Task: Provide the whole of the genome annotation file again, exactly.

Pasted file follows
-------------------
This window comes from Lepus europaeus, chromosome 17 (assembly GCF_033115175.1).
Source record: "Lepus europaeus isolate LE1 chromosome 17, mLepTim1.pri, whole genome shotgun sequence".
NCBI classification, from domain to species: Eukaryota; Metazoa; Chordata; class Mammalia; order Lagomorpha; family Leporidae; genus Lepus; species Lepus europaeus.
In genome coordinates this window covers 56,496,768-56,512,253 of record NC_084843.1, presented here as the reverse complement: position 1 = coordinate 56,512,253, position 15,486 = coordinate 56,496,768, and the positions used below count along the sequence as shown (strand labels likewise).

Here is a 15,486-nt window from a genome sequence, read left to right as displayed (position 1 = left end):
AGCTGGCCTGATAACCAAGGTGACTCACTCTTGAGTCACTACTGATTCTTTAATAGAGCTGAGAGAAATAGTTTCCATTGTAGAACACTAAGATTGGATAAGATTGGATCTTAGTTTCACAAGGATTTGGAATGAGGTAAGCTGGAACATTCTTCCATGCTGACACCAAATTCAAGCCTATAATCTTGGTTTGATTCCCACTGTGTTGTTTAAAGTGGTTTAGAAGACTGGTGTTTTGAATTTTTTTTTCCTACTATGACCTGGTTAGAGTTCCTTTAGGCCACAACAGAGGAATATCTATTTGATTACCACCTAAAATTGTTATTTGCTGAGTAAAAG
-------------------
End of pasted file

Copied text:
This window comes from Lepus europaeus, chromosome 17 (assembly GCF_033115175.1).
Source record: "Lepus europaeus isolate LE1 chromosome 17, mLepTim1.pri, whole genome shotgun sequence".
NCBI classification, from domain to species: Eukaryota; Metazoa; Chordata; class Mammalia; order Lagomorpha; family Leporidae; genus Lepus; species Lepus europaeus.
In genome coordinates this window covers 56,496,768-56,512,253 of record NC_084843.1, presented here as the reverse complement: position 1 = coordinate 56,512,253, position 15,486 = coordinate 56,496,768, and the positions used below count along the sequence as shown (strand labels likewise).

Here is a 15,486-nt window from a genome sequence, read left to right as displayed (position 1 = left end):
AGCTGGCCTGATAACCAAGGTGACTCACTCTTGAGTCACTACTGATTCTTTAATAGAGCTGAGAGAAATAGTTTCCATTGTAGAACACTAAGATTGGATAAGATTGGATCTTAGTTTCACAAGGATTTGGAATGAGGTAAGCTGGAACATTCTTCCATGCTGACACCAAATTCAAGCCTATAATCTTGGTTTGATTCCCACTGTGTTGTTTAAAGTGGTTTAGAAGACTGGTGTTTTGAATTTTTTTTTCCTACTATGACCTGGTTAGAGTTCCTTTAGGCCACAACAGAGGAATATCTATTTGATTACCACCTAAAATTGTTATTTGCTGAGTAAAAG